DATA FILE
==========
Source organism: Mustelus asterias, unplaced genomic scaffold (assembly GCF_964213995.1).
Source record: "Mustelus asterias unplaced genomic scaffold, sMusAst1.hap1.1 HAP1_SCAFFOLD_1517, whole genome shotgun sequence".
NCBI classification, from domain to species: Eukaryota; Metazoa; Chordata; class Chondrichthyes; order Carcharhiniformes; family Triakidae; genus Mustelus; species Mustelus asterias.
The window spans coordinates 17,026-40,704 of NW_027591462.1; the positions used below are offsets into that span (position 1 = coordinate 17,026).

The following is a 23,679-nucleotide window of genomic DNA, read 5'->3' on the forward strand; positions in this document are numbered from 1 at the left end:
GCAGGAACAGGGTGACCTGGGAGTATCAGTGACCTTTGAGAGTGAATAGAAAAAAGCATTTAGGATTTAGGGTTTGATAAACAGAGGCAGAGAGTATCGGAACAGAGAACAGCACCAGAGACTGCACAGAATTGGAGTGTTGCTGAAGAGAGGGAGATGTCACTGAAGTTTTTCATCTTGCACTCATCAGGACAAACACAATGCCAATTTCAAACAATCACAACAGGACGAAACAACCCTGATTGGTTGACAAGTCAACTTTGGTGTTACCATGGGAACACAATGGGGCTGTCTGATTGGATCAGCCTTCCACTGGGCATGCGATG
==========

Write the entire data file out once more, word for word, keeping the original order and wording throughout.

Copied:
Source organism: Mustelus asterias, unplaced genomic scaffold (assembly GCF_964213995.1).
Source record: "Mustelus asterias unplaced genomic scaffold, sMusAst1.hap1.1 HAP1_SCAFFOLD_1517, whole genome shotgun sequence".
NCBI classification, from domain to species: Eukaryota; Metazoa; Chordata; class Chondrichthyes; order Carcharhiniformes; family Triakidae; genus Mustelus; species Mustelus asterias.
The window spans coordinates 17,026-40,704 of NW_027591462.1; the positions used below are offsets into that span (position 1 = coordinate 17,026).

The following is a 23,679-nucleotide window of genomic DNA, read 5'->3' on the forward strand; positions in this document are numbered from 1 at the left end:
GCAGGAACAGGGTGACCTGGGAGTATCAGTGACCTTTGAGAGTGAATAGAAAAAAGCATTTAGGATTTAGGGTTTGATAAACAGAGGCAGAGAGTATCGGAACAGAGAACAGCACCAGAGACTGCACAGAATTGGAGTGTTGCTGAAGAGAGGGAGATGTCACTGAAGTTTTTCATCTTGCACTCATCAGGACAAACACAATGCCAATTTCAAACAATCACAACAGGACGAAACAACCCTGATTGGTTGACAAGTCAACTTTGGTGTTACCATGGGAACACAATGGGGCTGTCTGATTGGATCAGCCTTCCACTGGGCATGCGATG